careful what types we return from the database:
```
result = MongoCollection.find_one(c1,createst(Bson.op12doc({`$where`:(Bson.code "this.i > 106")})))
match (result) {
case {success:{~i}}: println("i={i}")
case {~failure}: println("error={MongoCommon.string_of_failure(failure)}")
}
```
This example returns the first value in the collection for which `i` is greater
than 106, it expresses the select as a Javascript expression.
Many of the MongoDB query methods are perfectly safe with collections such as
the `$where` example here but some methods are not safe in that they return
documents which contain fields other than those in the Opa type, a good example
being the http://www.mongodb.org/display/DOCS/Explain[`$explain`] documents
which are a set of statistical data concerning the given query (see the
`Mongo.explainType` type in `MongoCommands`).
In general, we attempt to support such features with special purpose functions
rather than via the normal database operations.
The usual simplified query functions are present in `MongoCollection`,
`find_one` and `find_all`.
There are also two functions which return the bare `Bson.document`
representation of the result, `find_one_doc` and `find_all_doc` which may be
useful in the above situation where the result of the query is not compatible
with Opa types.
For more general query scanning, the cursor-based routines are available.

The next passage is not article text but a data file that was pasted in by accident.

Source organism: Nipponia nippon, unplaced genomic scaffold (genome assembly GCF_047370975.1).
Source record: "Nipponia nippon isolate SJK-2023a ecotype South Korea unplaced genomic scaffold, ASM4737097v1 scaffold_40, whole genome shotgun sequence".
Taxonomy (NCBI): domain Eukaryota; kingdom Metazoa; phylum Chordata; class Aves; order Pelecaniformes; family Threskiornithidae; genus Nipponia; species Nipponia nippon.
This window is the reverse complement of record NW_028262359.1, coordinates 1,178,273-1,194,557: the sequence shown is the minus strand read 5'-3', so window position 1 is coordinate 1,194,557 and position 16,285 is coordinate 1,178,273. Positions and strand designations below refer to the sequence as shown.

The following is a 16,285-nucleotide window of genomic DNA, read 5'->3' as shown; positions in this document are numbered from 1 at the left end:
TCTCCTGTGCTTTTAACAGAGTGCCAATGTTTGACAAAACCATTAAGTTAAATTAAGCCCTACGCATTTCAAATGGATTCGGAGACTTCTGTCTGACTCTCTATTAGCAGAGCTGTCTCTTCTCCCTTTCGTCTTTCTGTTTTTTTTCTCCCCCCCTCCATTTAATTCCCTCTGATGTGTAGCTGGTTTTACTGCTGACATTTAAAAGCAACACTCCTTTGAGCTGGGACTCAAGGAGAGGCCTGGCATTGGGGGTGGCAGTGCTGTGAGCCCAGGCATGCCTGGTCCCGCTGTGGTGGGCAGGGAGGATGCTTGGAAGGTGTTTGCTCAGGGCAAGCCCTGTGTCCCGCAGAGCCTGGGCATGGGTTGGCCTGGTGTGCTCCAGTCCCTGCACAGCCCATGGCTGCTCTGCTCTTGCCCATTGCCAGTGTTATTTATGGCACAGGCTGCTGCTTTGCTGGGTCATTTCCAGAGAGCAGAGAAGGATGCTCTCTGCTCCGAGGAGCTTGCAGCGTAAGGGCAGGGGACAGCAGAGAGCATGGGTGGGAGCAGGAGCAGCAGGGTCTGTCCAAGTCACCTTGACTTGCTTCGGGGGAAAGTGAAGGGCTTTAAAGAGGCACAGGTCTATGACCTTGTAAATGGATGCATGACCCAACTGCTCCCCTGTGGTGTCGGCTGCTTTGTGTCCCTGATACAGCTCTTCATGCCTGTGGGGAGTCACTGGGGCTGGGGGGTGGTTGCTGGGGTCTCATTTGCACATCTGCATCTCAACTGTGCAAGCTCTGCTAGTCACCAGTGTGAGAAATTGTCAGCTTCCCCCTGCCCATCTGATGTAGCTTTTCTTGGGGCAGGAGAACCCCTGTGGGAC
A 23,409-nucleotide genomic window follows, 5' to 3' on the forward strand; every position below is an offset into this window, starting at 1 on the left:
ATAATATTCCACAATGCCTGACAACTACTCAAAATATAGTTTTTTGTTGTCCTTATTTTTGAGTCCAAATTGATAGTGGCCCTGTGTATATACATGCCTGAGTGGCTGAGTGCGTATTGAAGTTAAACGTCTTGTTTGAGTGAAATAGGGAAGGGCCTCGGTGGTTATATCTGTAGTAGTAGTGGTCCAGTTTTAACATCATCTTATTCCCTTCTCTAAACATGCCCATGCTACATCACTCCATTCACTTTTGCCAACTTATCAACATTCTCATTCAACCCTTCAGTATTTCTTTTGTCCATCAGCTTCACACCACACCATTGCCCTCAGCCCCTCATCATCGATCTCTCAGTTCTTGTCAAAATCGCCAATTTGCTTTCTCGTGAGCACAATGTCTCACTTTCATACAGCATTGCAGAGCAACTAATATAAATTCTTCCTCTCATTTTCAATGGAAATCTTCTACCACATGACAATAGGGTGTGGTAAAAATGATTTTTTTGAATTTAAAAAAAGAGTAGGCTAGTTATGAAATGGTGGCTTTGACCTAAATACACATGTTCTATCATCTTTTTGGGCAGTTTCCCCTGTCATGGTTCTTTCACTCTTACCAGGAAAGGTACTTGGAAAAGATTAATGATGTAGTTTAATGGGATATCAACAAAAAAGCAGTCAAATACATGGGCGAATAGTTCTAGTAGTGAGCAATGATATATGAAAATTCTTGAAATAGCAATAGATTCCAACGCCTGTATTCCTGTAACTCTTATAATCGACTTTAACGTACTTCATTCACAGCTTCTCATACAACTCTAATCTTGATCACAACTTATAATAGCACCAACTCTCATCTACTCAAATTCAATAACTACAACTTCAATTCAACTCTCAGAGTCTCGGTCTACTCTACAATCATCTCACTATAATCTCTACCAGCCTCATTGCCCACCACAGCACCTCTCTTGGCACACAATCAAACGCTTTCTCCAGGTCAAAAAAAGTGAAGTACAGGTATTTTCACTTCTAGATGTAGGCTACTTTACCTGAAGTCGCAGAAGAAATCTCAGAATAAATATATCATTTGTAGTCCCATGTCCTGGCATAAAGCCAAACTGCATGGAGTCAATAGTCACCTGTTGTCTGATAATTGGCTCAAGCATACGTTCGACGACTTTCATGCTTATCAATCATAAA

For example, the following code scans the results of a `MongoCollection` query
```
query = createst(Bson.opa2doc({i:{`$gt`:102, `$lt`:106}}))
match (MongoCollection.query(MongoCollection.limit(c1,0),query)) {
case {success:cc1}:
cc1 =
while(cc1,(function(cc1) {
match (MongoCollection.next(cc1)) {
case (cc1,{success={~i}}):
println("i={v}")
(cc1,MongoCollection.has_more(cc1))
case (cc1,{~failure}):
println("error={MongoCommon.string_of_failure(failure)}")
(cc1,false))})
MongoCollection.kill(cc1)
case {~failure}:
println("error={MongoCommon.string_of_failure(failure)}")
}
```
In this code, we create a `Mongo.collection_cursor` object using
`MongoCollection.query` to which we can then apply the collection-specific cursor
functions `MongoCollection.next` and `MongoCollection.has_more`.
This allows arbitrary processing of collection queries.
Remember, as with the low-level cursors above, that the `MongoCollection.kill`
function does not just end the scan, it also sends a `kill_cursors` message to
the MongoDB server to tell it to destroy the cursor.
Another aside in this code is that we set the `limit` value to `0` which means
''use the default number of documents per reply''.
If we had set this to `1` we would only ever get one document in the reply
because MongoDB treats this as a special case, i.e. ''just return one document''.
Again, to help with the situation where return values may be incompatible with
Opa types, we provide the `_unsafe` variants of the query functions.
These, for example `query_unsafe`, take an additional boolean flag,
`ignore_incomplete` which instructs the driver to simply ignore any return
documents which have missing fields and are thus not compatible with Opa types.
MongoDB will actually return partial documents if the document meets the query
document but does not contain all of the fields (an exception is the `_id` field
which is always returned unless specifically excluded with the return field
selector document).
These functions should be used with care.
Apart from the support described here the `MongoCollection` module also provides
a few convenience functions such as creating indexes using collection objects
and some direct support for some of the aggregation functions (`count`,
`distinct` and `group`).
Finally, one of the variants of the `open` function, `openpkg` and
`openpkgfatal` supplies a set of pre-cast versions of `MongoSelect.create` and
`MongoUpdate.create`.